Wednesday 15 July 2009

Comerford Profiles 9: Joseph Comerford (d. 1729), Marquis d’Anglure

Château d’Anglure … it gave Joseph Comerford an estate and a title

Patrick Comerford

Joseph Comerford, Marquis d’Anglure, is one of the most enigmatic members of the family. His origins and place in the family tree have been obscured by his own obfuscation: the family tree he registered in Dublin was a self-serving and vainglorious exercise, aimed at asserting a nobility that would underpin the French aristocratic title he acquired when he bought a chateau and petit domain in Champagne; while the plaques he erected in the Comerford chapel in Saint Mary’s Parish Church, Callan, Co Kilkenny, and the Comberford Chapel in Saint Editha’s Parish Church in Tamworth, were proud but vain efforts to link the Comerford family in Co Kilkenny with the Comberford family in the Lichfield and Tamworth area of Staffordshire.

Although he claimed on those monuments that his family had been brought low by the ravages of civil wars in Ireland and in England, he appears to have remained in Ireland for some years after the defeat of the Jacobite cause in the 1690s without any obvious social, political or financial disadvantage. And while he eagerly craved acceptance in French aristocratic circles, the title he acquired has never continued in use in the Comerford family.

Family background

Joseph Comerford’s pedigree, registered with the Ulster Office of Arms, the principal heraldic and genealogical office in Ireland, makes extravagantly fanciful and romantic claims for his origins and ancestry. Yet, paradoxically, it is difficult to disentangle truth from fiction, or to be quite certain about Joseph Comerford’s family origins.

However, we can presume that Joseph Comerford knew and was honest about the names of his parents and grandparents. It would appear, therefore, that his grandfather was Peter Comerford, who married Honor Everard,[1] and that his father was Edward Comerford, a merchant, of Clonmel, Co Tipperary. Edward is named in the Betham abstracts as a nephew of M... Everard. Edward married Barbara Browne; he died in November or December 1679, and his wife Barbara died in 1719.[2]

Edward and Barbara Comerford had three or four sons and two daughters:

1, Joseph Comerford, the subject of this profile.
2, (Captain) Bonaventure Comerford, a captain in the Regiment de Dillon in France. He was taken prisoner at the Battle of Malplaquet. He died in 1709 without having any children, and is buried in the Church of Saint-Pierre in Douai.[3]
3, (Captain) Luke Comerford.[4]
4, John Comerford.[5]
5, Mary.[6]
6? Michael Comerford, who died in Dublin 1724. In his will dated 1723 he named Joseph Comerford of Dublin as his relation and uses the Comberford coat-of-arms.[7] He married Katharin ...[8] and had a son:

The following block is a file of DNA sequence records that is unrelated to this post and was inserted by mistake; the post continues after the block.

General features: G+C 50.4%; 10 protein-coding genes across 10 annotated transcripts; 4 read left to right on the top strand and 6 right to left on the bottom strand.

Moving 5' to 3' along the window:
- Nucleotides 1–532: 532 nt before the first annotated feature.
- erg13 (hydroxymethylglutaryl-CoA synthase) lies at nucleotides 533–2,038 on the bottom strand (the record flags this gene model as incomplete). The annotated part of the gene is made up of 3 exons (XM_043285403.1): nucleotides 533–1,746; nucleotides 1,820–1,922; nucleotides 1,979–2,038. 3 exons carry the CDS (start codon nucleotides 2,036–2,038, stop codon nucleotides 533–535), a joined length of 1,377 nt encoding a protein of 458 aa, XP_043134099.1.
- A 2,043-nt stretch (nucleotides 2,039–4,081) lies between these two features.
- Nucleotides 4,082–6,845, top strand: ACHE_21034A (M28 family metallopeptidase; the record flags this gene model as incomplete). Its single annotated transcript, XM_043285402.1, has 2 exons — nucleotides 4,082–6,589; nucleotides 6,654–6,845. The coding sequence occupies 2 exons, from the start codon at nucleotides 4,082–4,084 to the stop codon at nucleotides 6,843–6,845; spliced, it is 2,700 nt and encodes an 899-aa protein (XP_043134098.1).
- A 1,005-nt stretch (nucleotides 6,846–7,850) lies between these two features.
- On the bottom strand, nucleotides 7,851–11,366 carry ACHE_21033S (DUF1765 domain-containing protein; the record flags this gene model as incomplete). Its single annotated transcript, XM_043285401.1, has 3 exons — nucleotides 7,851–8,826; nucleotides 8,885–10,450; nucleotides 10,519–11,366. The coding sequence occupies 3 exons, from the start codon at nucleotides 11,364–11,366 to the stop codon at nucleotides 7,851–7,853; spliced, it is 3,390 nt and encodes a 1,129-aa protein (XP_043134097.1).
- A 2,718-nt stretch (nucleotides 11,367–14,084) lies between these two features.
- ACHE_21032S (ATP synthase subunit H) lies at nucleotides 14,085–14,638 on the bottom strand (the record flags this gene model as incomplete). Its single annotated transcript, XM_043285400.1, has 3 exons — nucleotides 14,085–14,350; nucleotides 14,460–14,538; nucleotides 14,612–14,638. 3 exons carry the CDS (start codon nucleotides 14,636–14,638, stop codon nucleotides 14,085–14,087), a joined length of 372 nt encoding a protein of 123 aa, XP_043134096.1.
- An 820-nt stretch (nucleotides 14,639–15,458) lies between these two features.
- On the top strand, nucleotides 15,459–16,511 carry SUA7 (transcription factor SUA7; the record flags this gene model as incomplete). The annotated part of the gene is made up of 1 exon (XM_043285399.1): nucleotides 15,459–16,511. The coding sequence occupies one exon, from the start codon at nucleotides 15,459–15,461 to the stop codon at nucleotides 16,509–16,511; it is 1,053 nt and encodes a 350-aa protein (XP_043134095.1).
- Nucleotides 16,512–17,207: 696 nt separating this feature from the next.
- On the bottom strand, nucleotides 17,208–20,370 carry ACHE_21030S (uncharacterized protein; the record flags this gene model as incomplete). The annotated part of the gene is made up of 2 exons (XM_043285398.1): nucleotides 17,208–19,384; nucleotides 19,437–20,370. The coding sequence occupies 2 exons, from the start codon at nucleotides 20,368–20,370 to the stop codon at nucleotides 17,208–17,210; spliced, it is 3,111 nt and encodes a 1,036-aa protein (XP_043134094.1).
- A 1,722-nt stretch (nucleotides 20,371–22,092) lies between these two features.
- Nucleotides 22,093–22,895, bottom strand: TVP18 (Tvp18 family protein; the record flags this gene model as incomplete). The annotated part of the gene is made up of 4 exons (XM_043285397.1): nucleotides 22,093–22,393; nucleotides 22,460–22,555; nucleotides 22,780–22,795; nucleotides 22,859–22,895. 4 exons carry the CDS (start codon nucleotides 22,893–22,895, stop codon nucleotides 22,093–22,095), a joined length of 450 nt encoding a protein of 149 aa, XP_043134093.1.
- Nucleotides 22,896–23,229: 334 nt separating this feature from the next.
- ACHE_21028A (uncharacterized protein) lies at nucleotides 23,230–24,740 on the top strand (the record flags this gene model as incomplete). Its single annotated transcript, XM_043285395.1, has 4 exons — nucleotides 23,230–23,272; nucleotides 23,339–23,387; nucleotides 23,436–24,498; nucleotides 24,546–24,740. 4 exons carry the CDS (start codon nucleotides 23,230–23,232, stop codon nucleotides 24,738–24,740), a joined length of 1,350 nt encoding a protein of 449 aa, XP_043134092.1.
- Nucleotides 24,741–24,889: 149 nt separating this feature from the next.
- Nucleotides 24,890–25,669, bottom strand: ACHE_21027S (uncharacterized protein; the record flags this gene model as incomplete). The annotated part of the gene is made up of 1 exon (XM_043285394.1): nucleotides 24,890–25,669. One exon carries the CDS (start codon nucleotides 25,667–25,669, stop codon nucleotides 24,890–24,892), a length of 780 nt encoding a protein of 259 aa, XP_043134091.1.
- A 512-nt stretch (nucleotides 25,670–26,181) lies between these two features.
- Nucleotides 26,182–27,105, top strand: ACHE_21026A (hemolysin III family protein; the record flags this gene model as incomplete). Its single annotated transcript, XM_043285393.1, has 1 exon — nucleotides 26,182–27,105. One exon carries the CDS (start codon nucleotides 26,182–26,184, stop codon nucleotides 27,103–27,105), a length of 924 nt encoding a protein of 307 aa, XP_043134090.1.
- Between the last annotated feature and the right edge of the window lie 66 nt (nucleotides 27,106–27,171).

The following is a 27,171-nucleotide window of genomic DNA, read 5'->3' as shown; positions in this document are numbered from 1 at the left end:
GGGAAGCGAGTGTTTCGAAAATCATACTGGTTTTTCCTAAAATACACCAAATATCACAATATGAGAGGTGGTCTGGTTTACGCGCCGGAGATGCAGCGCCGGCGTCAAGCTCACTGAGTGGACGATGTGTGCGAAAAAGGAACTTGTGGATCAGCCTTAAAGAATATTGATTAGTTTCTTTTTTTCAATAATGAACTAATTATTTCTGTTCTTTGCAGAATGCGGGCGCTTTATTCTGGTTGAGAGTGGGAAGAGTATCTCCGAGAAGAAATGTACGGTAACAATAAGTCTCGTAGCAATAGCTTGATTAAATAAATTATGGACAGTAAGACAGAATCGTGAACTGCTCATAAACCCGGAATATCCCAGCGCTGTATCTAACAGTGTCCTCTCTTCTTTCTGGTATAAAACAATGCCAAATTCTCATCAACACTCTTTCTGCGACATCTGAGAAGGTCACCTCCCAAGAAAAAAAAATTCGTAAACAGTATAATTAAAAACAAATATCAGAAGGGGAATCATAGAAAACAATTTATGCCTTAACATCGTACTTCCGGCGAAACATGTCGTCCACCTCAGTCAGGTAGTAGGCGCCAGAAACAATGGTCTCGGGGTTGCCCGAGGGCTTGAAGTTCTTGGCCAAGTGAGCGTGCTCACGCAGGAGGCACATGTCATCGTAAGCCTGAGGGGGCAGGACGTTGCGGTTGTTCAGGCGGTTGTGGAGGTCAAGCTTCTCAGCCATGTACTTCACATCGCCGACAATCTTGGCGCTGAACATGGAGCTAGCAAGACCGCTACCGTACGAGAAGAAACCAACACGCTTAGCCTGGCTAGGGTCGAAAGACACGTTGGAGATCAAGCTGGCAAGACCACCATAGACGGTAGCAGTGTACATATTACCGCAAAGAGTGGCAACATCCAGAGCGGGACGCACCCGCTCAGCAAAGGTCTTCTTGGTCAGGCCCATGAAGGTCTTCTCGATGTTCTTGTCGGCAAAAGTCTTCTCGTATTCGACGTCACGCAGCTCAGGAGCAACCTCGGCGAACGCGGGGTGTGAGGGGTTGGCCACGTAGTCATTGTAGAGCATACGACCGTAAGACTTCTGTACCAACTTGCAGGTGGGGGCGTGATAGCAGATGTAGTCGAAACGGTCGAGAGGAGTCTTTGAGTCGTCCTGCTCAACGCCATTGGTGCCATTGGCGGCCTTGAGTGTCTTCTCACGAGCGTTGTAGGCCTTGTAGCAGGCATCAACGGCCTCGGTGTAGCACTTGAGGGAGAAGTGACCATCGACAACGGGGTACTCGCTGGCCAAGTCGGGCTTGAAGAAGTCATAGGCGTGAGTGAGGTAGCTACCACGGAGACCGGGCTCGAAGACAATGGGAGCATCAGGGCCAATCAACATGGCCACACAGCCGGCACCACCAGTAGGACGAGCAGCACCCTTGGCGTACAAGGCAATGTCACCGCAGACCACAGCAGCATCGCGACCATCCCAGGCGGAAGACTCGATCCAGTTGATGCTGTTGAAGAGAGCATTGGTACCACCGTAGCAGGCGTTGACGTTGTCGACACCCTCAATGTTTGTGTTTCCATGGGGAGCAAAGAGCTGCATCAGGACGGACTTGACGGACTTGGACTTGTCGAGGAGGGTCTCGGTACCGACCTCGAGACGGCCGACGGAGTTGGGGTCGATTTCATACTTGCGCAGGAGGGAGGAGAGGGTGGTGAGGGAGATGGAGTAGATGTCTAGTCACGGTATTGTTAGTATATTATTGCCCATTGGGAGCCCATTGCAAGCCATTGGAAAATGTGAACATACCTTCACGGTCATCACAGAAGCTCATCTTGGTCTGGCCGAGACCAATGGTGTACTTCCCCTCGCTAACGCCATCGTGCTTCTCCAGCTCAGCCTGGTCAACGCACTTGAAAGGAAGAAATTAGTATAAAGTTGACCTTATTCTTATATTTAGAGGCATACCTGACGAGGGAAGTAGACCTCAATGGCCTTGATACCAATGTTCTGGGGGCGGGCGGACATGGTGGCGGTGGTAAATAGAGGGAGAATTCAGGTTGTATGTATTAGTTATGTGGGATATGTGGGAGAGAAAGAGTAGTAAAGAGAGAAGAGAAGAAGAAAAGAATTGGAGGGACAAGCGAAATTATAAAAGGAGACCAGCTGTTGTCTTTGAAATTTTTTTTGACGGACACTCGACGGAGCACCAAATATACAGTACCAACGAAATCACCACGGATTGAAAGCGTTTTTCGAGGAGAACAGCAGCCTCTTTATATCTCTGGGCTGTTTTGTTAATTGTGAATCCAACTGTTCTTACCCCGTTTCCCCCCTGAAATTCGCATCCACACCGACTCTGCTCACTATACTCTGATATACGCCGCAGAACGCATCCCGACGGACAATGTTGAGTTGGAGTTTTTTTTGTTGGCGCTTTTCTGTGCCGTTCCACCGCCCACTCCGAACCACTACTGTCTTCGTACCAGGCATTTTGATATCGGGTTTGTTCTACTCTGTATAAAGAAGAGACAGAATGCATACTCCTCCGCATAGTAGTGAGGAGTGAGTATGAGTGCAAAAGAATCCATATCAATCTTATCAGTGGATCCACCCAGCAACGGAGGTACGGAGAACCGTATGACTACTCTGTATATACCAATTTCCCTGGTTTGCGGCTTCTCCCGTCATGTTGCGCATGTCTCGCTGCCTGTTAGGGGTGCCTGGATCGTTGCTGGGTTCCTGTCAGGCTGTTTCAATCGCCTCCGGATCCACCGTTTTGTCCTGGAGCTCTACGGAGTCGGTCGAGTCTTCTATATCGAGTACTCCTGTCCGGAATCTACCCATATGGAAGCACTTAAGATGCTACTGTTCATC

●● 1a, George Comerford.[9]
7, Catherine, married James Nagle of Garranvilly or Garnavilla, near Cahir, Co Tippeary (d. ca 1709-1710).[10] He was Serjeant-at-Arms in the Irish House of Commons, and his brother, Sir Richard Nagle, was Speaker. They had 10 children, including some with Comerford names: Joseph, Catherine and Bonaventure.[11]

Early career

Joseph Comerford, the eldest son of Edward Comerford of Clonmel, was sworn a freeman of the City of Waterford, 10 December 1686.[12] He subsequently was commissioned a captain in the Earl of Tyrone’s regiment of foot, a Waterford regiment in the army of James II.

The “Ikerrin Crown,” bought by Joseph Comerford in 1692, and later kept by him in his château in Anglure

However, despite the terms of the Treaty of Limerick following the defeat of the Jacobite cause, Joseph Comerford was still living in Ireland in 1692. In that year, he bought the “Ikerrin Crown,” an encased gold cap or crown weighing about 5 oz, which was discovered 10 ft underground at the Devil’s Bit, Co Tipperary, by turf-cutters, and he saved it from being melted down.[13]

Soon after, Joseph moved to France, and as Joseph de Comerford of Clonmel, he received letters of naturalisation in France in January 1711.[14] In exile in France, he was made a Chevalier of St Louis, bought the Anglure estate on the banks of the River Aule in Champagne, including Château d’Anglure, and claimed the title of Marquis d’Anglure.[15] [See Comerford 20: Comerford, Marquis d’Anglure.] Joseph Comerford may be the Baron d’Enguemore who appears in Reitstrap’s Armorial.